Motorists should use caution driving Friday and keep a firm grip on the steering wheel. Winds of 50 to 60 mph could coincide with Friday morning’s commute, causing delays. Drivers should look out for flying projectiles (signs, trash cans, pieces of metal, tree limbs, cones, and so on) that could damage their vehicles.

If you can avoid it, don’t park your vehicle near a tree or anything else that could topple on it.

High-profile vehicles such as trucks should delay travel. If you plan to cross the Bay Bridge, monitor its status as it may close for a time if winds are frequently gusting over 50 mph.

Finally, pedestrians should keep an eye out for flying projectiles and limit time outside when winds are blowing hardest. Schools may want to hold recess inside. Monitor your school status on Friday morning in case outages require some to close.

Comparable recent high-wind events

This event will share similarities to some other recent high-wind events:

The above list does not include summer thunderstorm outbreaks, including the June 2012 derecho, which is in a league of its own for wind damage. It unleashed widespread 60-to-80 mph gusts and resulted in more than a million outages.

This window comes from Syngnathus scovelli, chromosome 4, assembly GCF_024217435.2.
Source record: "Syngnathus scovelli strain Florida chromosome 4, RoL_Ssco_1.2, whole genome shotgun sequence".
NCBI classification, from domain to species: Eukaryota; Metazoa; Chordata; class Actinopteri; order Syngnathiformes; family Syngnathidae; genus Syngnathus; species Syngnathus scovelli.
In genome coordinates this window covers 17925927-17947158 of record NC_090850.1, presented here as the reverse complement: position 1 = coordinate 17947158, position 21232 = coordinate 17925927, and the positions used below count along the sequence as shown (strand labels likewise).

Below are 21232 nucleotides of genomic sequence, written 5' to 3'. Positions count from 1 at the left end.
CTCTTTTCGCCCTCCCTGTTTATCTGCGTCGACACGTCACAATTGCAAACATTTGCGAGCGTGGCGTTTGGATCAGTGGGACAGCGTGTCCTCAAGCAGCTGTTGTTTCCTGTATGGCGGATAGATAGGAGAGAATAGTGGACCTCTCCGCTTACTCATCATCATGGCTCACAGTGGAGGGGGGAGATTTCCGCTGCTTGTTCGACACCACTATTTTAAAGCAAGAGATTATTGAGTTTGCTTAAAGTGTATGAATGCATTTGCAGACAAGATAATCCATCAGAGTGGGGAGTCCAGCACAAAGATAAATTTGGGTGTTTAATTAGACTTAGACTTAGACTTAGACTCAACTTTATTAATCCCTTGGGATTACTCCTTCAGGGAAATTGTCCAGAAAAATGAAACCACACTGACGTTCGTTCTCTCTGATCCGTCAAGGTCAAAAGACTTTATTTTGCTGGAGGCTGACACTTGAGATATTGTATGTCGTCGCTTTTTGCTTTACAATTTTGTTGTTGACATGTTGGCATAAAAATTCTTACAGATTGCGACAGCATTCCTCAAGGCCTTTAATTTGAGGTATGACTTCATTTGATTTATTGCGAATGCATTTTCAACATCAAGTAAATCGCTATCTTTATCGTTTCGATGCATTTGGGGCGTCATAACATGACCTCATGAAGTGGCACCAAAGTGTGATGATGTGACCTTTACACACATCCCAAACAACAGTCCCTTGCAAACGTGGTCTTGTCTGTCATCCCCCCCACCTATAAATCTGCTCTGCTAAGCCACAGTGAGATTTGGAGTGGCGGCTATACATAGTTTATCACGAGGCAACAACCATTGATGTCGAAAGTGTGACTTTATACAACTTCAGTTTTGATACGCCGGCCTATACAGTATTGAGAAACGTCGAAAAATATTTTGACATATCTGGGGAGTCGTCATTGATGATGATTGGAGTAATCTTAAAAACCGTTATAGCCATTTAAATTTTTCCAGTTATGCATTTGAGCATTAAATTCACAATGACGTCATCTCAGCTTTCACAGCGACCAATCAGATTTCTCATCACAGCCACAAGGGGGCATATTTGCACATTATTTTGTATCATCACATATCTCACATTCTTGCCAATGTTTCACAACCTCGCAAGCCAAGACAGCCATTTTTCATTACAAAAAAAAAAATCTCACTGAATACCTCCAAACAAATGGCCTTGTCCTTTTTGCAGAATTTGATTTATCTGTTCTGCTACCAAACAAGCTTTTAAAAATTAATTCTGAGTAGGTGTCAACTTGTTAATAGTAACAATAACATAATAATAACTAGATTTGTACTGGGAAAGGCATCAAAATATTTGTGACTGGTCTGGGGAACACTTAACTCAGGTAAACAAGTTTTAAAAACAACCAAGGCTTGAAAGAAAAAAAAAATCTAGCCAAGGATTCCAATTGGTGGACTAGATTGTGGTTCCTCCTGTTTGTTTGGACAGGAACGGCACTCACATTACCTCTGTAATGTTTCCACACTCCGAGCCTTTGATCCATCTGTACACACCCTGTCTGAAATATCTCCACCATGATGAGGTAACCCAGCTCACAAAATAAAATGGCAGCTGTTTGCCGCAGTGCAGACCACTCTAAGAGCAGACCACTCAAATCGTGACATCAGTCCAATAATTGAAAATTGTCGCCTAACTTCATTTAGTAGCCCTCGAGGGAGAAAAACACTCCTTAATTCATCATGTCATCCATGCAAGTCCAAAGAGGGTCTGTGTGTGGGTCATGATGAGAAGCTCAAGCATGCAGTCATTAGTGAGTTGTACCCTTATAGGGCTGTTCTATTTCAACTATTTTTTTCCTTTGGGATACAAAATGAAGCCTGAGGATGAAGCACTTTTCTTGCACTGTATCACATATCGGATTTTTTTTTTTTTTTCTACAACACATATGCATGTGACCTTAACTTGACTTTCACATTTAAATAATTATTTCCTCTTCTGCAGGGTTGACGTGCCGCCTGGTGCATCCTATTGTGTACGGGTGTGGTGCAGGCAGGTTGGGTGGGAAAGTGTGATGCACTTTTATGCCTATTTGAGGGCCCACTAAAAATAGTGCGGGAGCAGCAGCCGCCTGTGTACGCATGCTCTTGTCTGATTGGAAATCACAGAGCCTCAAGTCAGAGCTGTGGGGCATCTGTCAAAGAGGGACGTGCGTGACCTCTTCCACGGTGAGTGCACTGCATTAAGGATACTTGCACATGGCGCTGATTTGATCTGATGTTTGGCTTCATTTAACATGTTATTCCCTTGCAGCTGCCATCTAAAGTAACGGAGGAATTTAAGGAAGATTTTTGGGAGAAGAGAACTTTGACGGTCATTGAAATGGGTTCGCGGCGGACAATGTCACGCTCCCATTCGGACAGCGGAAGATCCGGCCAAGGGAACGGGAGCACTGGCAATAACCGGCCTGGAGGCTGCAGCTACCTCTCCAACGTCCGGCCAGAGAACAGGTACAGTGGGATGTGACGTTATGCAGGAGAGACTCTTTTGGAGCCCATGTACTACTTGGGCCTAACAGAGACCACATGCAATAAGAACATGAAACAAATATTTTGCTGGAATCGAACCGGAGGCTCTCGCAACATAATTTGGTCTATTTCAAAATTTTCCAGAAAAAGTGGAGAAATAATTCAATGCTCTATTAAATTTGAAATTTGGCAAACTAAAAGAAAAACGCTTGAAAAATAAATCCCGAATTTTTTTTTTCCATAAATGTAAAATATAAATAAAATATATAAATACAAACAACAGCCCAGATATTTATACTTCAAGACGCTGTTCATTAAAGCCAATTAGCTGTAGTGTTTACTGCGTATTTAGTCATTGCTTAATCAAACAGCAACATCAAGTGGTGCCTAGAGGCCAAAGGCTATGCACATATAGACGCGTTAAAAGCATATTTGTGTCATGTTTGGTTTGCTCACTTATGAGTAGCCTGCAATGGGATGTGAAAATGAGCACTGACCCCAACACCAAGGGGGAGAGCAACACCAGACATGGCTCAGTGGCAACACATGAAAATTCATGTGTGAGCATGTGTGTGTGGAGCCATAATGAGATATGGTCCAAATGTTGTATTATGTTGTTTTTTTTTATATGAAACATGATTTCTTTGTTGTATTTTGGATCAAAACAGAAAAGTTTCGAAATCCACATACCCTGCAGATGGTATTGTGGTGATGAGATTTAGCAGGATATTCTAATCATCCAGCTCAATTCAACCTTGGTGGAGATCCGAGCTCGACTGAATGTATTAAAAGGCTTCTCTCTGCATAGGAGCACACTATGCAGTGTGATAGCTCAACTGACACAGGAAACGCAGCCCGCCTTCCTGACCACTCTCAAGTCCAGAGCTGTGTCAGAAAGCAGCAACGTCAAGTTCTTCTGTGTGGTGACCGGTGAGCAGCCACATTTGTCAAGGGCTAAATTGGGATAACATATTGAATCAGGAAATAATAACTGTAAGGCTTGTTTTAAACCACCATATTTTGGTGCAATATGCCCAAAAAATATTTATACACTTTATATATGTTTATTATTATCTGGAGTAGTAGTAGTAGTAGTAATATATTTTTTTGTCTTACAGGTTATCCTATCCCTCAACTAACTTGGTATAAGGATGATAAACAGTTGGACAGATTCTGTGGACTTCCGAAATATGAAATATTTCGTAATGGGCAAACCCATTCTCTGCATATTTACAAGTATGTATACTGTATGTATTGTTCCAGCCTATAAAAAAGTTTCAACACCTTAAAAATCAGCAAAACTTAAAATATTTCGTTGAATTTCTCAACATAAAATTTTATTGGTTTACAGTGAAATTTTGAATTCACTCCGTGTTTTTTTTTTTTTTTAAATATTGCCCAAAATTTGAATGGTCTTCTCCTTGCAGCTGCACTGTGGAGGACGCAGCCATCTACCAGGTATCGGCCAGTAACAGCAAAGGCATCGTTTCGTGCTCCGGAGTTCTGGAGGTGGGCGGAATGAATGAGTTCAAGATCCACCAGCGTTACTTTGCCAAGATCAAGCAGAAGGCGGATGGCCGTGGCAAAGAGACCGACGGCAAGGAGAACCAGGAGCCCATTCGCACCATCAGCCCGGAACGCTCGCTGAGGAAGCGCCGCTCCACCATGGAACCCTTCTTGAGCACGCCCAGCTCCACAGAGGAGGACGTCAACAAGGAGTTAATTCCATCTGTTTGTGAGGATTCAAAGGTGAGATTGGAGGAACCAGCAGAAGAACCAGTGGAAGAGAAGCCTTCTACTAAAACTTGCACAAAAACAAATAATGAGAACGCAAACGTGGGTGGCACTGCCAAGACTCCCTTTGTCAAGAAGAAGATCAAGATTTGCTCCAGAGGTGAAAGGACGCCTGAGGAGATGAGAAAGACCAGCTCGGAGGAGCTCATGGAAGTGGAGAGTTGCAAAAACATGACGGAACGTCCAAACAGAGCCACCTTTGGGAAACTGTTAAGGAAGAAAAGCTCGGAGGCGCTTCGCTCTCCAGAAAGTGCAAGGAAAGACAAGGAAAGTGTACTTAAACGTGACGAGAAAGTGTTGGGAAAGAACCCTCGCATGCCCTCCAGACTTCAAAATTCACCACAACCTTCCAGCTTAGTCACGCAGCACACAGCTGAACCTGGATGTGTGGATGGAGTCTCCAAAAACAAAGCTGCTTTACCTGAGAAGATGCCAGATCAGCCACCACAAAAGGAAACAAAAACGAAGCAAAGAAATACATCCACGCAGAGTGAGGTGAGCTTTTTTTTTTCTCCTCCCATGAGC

Sandy is probably the most analogous wind storm to the one upcoming, based on the forecast winds and duration of the event (many of the other events listed above were quick-hitters). Power outages in this event should not be as high as during Sandy because 1) the ground will not be as wet as it was during Sandy, which unloaded several inches of rain, 2) we do not have foliage on trees this time, and 3) area power companies have conducted substantial tree mitigation since that storm.

What’s driving the wind?

The rapid intensification of the storm off the coast will really get the winds howling as its counterclockwise circulation drives wind from the Northeast along much of the Eastern Seaboard.

But the winds will be particularly strong in this storm because of the massive change in air pressure over a relatively small region; this change is known as the pressure gradient and is what really drives wind speed. The greater the pressure gradient, the stronger the winds.

The nor’easter and its center of low pressure (colored in blue and purple in the graphic below) will be surrounded by abnormally high pressure both to its northwest over the Great Lakes and to its north over Greenland (colored in red). Recall the “Greenland Block” we wrote about?